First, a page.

While PALMA currently has a waiting list, the library has lots of materials for patrons looking to learn English, from DVDs and CDs to books written specifically for adult English learners.

Please join us in welcoming PALMA back to the Ann Arbor District Library!

Hungry for Information

The Food Stamp Challenge in Michigan has made our community much more aware of how far family food budgets can be stretched. If you want to know more about nutritional assistance programs, hunger in the United States or world hunger, go to the Opposing Viewpoints Resource Center listed in our Resource Databases. This social issues series published by Greenhaven Press, as well as core reference content from other Gale and Macmillan Reference USA sources, provides a complete one-stop source for information on social issues. Or, let the Library help satisfy your hunger for knowlege by borrowing a book such as Toward an End To Hunger In America.

Planning Your New Barrier-free Garden

Don’t let physical limitations prevent you from gardening. Make your garden grow using new methods. You have lots of options to consider such as window boxes, raised beds and vertical gardens. Check out our selection of books on accessible gardening including The Able Gardener, The Enabling Garden: Creating Barrier-free Gardens and Accessible Gardening For People With Physical Disabilities.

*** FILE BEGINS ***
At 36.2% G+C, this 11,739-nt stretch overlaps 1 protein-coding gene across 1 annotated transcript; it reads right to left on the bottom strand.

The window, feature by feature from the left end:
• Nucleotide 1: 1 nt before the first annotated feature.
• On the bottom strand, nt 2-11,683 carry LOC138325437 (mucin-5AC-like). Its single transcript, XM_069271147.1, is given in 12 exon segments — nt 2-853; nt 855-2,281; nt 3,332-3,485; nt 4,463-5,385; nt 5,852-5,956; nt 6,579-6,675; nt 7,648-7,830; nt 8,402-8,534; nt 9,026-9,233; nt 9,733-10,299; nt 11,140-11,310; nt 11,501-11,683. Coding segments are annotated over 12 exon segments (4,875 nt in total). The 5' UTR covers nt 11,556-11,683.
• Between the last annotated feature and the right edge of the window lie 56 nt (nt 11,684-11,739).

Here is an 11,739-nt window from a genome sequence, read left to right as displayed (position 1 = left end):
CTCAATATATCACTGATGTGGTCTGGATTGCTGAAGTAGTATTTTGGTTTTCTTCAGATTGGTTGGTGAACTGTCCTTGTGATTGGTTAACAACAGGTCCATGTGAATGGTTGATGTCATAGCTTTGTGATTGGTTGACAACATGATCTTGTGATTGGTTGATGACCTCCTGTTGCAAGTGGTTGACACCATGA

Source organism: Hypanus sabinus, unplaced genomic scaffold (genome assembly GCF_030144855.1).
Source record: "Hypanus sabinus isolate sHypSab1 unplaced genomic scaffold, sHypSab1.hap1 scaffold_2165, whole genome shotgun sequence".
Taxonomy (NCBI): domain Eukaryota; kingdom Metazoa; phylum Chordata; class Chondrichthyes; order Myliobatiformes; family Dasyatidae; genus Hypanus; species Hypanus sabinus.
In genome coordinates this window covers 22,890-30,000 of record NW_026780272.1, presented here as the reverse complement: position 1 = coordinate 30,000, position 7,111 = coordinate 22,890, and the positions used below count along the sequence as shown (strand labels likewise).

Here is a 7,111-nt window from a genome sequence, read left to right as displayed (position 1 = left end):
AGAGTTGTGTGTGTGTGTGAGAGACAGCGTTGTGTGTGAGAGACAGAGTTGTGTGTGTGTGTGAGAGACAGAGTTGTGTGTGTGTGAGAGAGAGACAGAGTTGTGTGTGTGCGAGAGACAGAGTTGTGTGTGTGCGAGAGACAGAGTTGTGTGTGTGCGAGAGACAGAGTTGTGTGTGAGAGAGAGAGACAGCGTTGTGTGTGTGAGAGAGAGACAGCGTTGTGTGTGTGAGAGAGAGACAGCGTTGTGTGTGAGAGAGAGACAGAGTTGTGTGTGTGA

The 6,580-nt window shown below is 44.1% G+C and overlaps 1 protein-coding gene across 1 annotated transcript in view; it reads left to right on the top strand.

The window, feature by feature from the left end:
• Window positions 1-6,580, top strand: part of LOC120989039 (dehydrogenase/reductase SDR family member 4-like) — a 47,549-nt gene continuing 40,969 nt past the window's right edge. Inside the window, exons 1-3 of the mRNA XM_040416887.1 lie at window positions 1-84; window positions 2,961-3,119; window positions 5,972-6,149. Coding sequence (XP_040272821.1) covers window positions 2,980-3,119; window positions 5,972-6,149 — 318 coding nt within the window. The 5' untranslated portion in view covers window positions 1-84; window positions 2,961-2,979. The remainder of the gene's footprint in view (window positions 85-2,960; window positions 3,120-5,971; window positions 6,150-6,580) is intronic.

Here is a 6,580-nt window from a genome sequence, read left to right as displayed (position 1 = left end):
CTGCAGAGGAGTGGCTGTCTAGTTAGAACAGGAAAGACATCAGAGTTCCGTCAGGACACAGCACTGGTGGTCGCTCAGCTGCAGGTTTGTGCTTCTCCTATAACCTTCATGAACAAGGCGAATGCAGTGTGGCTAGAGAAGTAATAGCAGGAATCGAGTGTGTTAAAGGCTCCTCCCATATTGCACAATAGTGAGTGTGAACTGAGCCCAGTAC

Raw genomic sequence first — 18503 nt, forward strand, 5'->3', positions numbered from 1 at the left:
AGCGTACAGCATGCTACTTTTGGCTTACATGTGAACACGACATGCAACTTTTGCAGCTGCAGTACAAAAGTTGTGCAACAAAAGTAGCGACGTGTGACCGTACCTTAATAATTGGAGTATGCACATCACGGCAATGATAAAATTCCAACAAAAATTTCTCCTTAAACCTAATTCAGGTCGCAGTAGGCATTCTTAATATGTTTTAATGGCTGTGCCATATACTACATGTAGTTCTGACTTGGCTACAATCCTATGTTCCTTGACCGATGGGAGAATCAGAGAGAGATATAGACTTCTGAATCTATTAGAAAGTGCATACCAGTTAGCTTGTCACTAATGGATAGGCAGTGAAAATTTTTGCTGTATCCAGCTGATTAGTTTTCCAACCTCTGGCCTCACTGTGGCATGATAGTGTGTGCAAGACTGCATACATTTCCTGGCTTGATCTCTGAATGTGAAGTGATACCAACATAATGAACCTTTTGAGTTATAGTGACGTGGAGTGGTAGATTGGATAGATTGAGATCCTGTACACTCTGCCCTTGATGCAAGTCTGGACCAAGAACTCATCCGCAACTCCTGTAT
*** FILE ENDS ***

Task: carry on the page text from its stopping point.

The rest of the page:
If you don’t have the ability or desire to create your own accessible garden, consider participating in the Discovery Garden, a part of Project Grow, where accessible gardens are available for use by seniors and wheelchair-bound gardeners.

A Camera To Call My Own

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Did you borrow a digital camera to take vacation pictures this summer? Are you ready to buy one for yourself but find the terminology confusing and the options in the digital camera market overwhelming? Then sign up for the Library’s class Buying a Digital Camera. Find out what a megapixel really is. Discover the difference between optical zoom and digital zoom. This free class will be held on September 17 at the Downtown Library in the third floor Computer Training Lab. Space is limited so register soon at any Branch or by calling 327-8367.

Check out our new local history blog

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The Library's new Local History page now features a local history blog with contributions by local historians. Here you can discover (and comment upon) interesting facts about Tree Town, stumble across obscure bits of local lore, and learn about events, organizations, and collections relating to Ann Arbor history.

Mentoring kids in need

Need help getting through to your teenagers? A mentor for your child may be just the answer. Mentors along with parents can provide support, answers and influence over kids. Consider reading A Fine Young Man: What Parents, Mentors, and Educators Can Do To Shape Adolescent Boys Into Exceptional Men by Michael Gurian for a better understanding of the mentoring process. If you are looking for a mentor or would like to become a mentor yourself, contact The Insite Project or the Washtenaw Youth Mentoring Coalition, an alliance of twenty mentoring and youth focused organizations.